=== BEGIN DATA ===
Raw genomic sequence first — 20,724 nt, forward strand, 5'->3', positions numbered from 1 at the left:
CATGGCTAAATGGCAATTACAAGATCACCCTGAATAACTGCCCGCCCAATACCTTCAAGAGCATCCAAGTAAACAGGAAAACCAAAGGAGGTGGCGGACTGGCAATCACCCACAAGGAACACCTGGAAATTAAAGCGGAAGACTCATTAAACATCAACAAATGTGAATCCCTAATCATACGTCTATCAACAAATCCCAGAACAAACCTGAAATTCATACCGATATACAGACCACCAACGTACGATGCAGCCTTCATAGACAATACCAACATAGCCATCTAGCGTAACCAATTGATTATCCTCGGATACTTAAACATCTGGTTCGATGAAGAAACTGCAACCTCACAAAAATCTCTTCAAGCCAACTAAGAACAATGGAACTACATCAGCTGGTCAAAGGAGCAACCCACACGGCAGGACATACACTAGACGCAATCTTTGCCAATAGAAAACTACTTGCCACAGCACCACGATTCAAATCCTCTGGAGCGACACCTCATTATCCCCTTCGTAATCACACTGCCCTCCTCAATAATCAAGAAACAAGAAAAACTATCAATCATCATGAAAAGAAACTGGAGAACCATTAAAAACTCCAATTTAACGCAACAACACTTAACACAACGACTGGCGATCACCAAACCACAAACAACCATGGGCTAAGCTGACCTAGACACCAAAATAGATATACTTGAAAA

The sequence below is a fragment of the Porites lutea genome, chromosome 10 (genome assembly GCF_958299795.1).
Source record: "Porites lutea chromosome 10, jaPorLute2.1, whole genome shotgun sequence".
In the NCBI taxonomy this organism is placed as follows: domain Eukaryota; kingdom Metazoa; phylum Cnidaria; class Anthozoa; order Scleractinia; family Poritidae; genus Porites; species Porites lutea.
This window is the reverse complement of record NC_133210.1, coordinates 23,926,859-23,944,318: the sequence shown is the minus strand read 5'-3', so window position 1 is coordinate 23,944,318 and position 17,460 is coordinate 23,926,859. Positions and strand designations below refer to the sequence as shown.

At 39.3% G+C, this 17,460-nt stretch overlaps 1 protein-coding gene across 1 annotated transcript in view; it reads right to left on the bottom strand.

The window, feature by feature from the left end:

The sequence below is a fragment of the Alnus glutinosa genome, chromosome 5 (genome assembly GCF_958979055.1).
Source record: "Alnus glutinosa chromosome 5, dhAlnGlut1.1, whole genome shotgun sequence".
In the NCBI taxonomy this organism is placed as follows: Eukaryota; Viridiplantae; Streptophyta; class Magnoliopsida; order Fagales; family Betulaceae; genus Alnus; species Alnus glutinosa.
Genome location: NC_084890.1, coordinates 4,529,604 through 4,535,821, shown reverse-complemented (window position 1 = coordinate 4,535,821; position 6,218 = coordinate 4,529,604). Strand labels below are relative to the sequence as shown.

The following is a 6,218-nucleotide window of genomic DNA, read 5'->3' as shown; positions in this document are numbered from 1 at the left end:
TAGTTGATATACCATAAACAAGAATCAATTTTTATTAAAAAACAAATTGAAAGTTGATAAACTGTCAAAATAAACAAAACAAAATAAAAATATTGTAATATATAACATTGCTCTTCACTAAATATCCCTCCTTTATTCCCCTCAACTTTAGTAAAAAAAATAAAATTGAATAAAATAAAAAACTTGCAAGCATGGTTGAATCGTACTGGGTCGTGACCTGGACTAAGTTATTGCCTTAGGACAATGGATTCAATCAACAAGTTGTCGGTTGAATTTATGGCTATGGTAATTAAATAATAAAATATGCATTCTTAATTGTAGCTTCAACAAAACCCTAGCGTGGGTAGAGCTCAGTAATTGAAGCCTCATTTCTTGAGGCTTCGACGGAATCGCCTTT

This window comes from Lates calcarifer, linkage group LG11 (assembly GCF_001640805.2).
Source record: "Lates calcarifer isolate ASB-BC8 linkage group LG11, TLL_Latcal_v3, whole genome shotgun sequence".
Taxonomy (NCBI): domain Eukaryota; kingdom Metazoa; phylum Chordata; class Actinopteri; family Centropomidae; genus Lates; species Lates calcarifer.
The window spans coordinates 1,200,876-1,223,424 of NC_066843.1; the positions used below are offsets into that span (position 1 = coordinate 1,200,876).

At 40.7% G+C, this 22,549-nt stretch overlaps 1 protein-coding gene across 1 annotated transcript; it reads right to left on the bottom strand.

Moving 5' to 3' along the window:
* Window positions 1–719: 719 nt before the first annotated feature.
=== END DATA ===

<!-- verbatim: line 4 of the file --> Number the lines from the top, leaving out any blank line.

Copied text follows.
Source record: "Porites lutea chromosome 10, jaPorLute2.1, whole genome shotgun sequence".